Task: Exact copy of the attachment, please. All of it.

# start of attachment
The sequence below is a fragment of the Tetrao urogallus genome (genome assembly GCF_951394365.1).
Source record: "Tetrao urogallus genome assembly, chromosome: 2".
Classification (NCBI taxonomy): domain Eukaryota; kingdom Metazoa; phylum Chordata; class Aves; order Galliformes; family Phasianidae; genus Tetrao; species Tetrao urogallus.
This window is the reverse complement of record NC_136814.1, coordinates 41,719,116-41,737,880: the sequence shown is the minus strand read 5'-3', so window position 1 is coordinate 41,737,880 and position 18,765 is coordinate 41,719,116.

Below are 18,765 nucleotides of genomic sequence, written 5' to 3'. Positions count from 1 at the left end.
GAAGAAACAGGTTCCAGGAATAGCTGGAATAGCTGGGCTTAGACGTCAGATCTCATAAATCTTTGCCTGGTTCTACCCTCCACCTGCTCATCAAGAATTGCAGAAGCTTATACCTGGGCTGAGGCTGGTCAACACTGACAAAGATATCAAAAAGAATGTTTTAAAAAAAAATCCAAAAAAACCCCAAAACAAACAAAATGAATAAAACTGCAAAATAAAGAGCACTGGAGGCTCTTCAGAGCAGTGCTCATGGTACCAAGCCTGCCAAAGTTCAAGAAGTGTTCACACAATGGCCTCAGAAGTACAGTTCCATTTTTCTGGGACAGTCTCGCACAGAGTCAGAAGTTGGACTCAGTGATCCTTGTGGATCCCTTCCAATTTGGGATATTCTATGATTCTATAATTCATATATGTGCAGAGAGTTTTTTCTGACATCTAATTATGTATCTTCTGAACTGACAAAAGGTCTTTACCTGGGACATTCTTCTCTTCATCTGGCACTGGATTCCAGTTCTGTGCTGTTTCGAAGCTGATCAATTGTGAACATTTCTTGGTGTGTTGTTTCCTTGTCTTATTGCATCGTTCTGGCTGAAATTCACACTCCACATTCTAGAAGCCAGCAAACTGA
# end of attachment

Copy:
The sequence below is a fragment of the Tetrao urogallus genome (genome assembly GCF_951394365.1).
Source record: "Tetrao urogallus genome assembly, chromosome: 2".
Classification (NCBI taxonomy): domain Eukaryota; kingdom Metazoa; phylum Chordata; class Aves; order Galliformes; family Phasianidae; genus Tetrao; species Tetrao urogallus.
This window is the reverse complement of record NC_136814.1, coordinates 41,719,116-41,737,880: the sequence shown is the minus strand read 5'-3', so window position 1 is coordinate 41,737,880 and position 18,765 is coordinate 41,719,116.

Below are 18,765 nucleotides of genomic sequence, written 5' to 3'. Positions count from 1 at the left end.
GAAGAAACAGGTTCCAGGAATAGCTGGAATAGCTGGGCTTAGACGTCAGATCTCATAAATCTTTGCCTGGTTCTACCCTCCACCTGCTCATCAAGAATTGCAGAAGCTTATACCTGGGCTGAGGCTGGTCAACACTGACAAAGATATCAAAAAGAATGTTTTAAAAAAAAATCCAAAAAAACCCCAAAACAAACAAAATGAATAAAACTGCAAAATAAAGAGCACTGGAGGCTCTTCAGAGCAGTGCTCATGGTACCAAGCCTGCCAAAGTTCAAGAAGTGTTCACACAATGGCCTCAGAAGTACAGTTCCATTTTTCTGGGACAGTCTCGCACAGAGTCAGAAGTTGGACTCAGTGATCCTTGTGGATCCCTTCCAATTTGGGATATTCTATGATTCTATAATTCATATATGTGCAGAGAGTTTTTTCTGACATCTAATTATGTATCTTCTGAACTGACAAAAGGTCTTTACCTGGGACATTCTTCTCTTCATCTGGCACTGGATTCCAGTTCTGTGCTGTTTCGAAGCTGATCAATTGTGAACATTTCTTGGTGTGTTGTTTCCTTGTCTTATTGCATCGTTCTGGCTGAAATTCACACTCCACATTCTAGAAGCCAGCAAACTGA